The United States appears to have shelved an “all or nothing” approach to North Korean denuclearization as U.S. Secretary of State Mike Pompeo prepares to head back to North Korea this week hoping to agree a roadmap for its nuclear disarmament.
Pompeo will spend a day and a half in North Korea on Friday and Saturday on what will be his third trip to the country this year, and his first since an unprecedented summit between President Donald Trump and North Korean leader Kim Jong Un in Singapore on June 12.
It will be Pompeo’s first overnight stop in the country, with which the United States had remained technically at war since the 1950-53 Korean War ended in an armistice not a peace treaty.
At the Singapore summit, Kim made a broad commitment to “work toward denuclearization of the Korean Peninsula,” but has made no mention of how or when Pyongyang might give up a nuclear weapons program that threatens the United States and its allies.
U.S. officials have since been trying to flesh out an agreement that critics say is short on substance and map a route to a deal that might live up to Trump’s enthusiastic portrayal of the summit outcome.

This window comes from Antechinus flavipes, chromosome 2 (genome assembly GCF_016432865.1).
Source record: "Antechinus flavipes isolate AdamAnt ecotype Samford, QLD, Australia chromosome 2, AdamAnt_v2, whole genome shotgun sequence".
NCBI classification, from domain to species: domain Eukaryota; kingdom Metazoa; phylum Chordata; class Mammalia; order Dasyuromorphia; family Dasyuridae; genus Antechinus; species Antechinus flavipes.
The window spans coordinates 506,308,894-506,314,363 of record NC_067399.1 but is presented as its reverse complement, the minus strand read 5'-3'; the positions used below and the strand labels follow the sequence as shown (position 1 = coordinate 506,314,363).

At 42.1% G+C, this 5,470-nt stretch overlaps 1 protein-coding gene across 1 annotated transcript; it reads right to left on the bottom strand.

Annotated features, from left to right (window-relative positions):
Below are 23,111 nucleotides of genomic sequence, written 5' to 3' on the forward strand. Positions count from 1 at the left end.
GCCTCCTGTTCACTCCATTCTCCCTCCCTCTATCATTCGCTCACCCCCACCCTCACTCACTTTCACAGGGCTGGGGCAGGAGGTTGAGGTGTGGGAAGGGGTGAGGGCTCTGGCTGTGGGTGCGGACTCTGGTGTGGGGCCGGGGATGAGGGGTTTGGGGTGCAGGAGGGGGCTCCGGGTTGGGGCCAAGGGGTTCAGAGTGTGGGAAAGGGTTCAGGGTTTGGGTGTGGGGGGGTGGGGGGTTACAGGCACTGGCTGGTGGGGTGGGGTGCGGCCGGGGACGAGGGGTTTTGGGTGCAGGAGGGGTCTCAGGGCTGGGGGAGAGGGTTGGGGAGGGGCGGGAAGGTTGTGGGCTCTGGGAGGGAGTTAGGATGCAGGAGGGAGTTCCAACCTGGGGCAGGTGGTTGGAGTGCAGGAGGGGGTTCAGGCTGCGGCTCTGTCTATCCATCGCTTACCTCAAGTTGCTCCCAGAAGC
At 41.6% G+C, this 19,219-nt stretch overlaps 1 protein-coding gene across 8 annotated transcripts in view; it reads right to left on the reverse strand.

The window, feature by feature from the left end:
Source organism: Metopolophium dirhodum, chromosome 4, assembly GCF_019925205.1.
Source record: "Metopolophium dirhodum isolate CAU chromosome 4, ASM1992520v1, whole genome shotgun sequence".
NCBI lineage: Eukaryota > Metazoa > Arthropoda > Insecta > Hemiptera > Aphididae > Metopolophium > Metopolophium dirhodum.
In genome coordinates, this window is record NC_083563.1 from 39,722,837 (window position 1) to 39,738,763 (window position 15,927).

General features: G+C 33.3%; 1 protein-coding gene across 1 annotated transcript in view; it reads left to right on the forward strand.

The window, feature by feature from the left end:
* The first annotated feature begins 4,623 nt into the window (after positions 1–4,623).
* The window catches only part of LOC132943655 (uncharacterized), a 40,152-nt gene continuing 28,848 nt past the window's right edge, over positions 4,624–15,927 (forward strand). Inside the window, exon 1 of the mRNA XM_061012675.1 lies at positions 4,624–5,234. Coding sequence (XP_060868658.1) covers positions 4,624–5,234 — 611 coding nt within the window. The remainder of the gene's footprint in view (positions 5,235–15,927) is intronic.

The U.S. administration has previously demanded that North Korea agree to abandon its entire nuclear program before it could expect any relief from tough international sanctions. Ahead of the Singapore summit, Pompeo said Trump would reject anything short of “complete, verifiable and irreversible denuclearization.”
But following talks on Sunday between U.S. envoy Sung Kim and North Korean counterparts to set up Pompeo’s latest Pyongyang visit, this “CVID” mantra appears suddenly to have disappeared from the U.S. State Department lexicon.
It says pressure will remain until North Korea denuclearizes, but in statements this week, has redefined the U.S. goal as “the final, fully verified denuclearization of (North Korea) as agreed to by Chairman Kim.”Reuters